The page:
Former World Cup-winning England coach Sir Clive Woodward has blasted nations for their handling of the World Rugby Chairman elections.
Woodward took exception to Fiji and Samoa for their support of Sir Bill Beaumont while he has criticised the "shameful" voting process used by the Six Nations to re-elect Beaumont - bar Wales - for not even listening to Pichot's plans.
Writing in his latest Daily Mail column, pointed out that despite the 28-23 final vote in Beaumont's favour, the incumbent chairman had essentially won the contest against Argentina's progressive challenge Agustin Pichot by one vote.
With the Six Nations each carrying three votes in World Rugby's heavily weighted system in favour of the countries formerly referred to as "tier-one", Woodward wrote that "if perennial underperformers Italy had voted the other way, Gus Pichot would have carried the day".
The 2005 British and Irish Lions coach reserved the harshest criticism for the emerging nations of Fiji, Samoa, Canada and Japan who purportedly all backed Beaumont's campaign.
"If that is the case, our sympathy will be limited if those nations utter a word of complaint ever again at the lack of opportunity to play T1 nations or, in the case of the Pacific Island teams, about their best players being nicked by other countries," wrote Woodward in his column.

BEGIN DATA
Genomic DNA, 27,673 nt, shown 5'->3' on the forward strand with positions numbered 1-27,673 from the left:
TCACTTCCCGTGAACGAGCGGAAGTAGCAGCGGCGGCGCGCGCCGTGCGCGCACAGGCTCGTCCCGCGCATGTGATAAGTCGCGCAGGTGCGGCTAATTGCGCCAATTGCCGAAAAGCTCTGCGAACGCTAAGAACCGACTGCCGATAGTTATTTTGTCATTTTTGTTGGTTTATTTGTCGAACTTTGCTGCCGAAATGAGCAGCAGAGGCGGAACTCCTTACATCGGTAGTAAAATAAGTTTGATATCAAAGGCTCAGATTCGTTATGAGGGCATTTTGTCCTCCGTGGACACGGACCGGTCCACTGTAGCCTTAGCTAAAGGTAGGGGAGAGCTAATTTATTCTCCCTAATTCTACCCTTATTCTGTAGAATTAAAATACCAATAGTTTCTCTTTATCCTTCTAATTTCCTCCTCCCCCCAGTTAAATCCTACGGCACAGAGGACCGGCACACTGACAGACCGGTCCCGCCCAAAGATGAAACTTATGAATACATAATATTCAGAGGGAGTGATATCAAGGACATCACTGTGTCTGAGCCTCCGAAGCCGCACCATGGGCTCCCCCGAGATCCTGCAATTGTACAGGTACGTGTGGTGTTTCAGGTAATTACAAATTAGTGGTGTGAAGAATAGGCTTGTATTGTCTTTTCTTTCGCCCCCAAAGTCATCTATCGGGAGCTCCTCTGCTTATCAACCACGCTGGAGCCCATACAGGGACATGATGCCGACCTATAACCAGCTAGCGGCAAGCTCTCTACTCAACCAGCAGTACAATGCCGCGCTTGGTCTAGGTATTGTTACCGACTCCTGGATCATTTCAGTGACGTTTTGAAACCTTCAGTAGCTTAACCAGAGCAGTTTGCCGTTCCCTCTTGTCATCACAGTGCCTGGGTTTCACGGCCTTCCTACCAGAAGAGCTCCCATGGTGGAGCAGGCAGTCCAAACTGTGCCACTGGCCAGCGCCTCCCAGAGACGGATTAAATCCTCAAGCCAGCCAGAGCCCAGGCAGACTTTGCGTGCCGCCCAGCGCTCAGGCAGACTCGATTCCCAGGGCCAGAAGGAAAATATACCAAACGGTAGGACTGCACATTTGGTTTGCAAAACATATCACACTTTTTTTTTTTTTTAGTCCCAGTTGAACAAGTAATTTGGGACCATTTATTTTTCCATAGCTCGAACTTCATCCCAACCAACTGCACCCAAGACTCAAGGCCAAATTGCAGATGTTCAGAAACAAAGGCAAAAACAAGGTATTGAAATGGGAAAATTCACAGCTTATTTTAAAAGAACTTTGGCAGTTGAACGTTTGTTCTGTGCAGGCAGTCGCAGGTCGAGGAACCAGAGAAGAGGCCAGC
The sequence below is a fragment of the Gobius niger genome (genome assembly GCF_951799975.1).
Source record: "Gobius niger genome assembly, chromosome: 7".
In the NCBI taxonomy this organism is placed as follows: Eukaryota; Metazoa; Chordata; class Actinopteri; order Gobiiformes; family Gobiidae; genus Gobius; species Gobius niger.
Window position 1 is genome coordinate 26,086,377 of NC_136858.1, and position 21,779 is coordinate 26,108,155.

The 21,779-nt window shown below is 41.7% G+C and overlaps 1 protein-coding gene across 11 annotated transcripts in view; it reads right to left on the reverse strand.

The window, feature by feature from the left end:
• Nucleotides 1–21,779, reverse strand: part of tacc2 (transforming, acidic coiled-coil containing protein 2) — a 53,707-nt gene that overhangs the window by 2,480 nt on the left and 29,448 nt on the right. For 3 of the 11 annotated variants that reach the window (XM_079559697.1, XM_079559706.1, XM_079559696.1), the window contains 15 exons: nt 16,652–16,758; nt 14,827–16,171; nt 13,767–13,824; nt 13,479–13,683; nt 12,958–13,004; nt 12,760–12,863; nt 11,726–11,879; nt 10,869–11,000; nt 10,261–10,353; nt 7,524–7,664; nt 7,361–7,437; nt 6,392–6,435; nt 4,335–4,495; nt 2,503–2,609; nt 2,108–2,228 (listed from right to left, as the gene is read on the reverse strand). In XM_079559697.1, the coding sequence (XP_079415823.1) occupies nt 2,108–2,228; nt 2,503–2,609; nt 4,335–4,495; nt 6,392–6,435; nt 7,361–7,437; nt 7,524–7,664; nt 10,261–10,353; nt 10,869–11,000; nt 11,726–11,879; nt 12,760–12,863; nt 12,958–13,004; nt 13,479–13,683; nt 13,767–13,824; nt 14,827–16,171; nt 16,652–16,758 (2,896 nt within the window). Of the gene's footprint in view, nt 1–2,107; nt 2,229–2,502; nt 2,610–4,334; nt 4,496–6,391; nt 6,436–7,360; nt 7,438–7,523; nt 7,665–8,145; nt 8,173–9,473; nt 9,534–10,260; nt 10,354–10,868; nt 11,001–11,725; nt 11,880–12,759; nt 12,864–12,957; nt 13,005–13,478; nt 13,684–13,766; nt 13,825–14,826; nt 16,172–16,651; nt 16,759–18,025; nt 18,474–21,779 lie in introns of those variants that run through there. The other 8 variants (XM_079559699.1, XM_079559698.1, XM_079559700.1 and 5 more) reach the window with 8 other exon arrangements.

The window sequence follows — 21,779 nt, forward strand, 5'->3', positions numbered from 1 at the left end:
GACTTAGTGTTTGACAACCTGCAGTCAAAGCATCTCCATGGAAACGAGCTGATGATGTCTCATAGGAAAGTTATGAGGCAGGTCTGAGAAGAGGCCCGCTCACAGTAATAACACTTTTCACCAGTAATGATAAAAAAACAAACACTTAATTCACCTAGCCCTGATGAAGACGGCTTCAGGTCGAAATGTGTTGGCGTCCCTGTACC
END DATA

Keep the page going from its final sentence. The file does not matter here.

"Or being left virtually penniless when they play the likes of England in front of 80,000 at Twickenham — matches that gross in excess of £14 million for the RFU. Players in those countries should be outraged and asking why their unions did not vote for change."
Woodward said it was "shameful" that Wales alone of the Six Nations had met with Pichot to discuss his plans and proposals and took aim at the northern alliance's closed-shop approach.
"The rest of the Six Nations have let the wider game down," wrote Woodward in the Mail. "They haven’t engaged publicly in debate and they were always going to vote en bloc — for the status quo and their own financial interest.
"They don’t really want the wider game to grow and improve, for there to be promotion and relegation from the Six Nations, or for there to be any kind of democracy in the voting.
"They don’t want their place at top table to be threatened. Rugby is going nowhere until their unnatural monopoly is broken."
Woodward was also concerned about the divide that clearly existed between the leading nations of north and south (who collectively backed Pichot) at a time when rugby's financial situation was nearing breaking point because of the Covid-19 pandemic.
"That split is unhealthy, there is no joined-up thinking between the bigger nations; no genuine wish to grow the game elsewhere and let others in," he wrote. "As a result, the world game will just get smaller and smaller. The actual number of competitive nations never seems to increase so many of them have nowhere to go and the odds are too heavily stacked against them.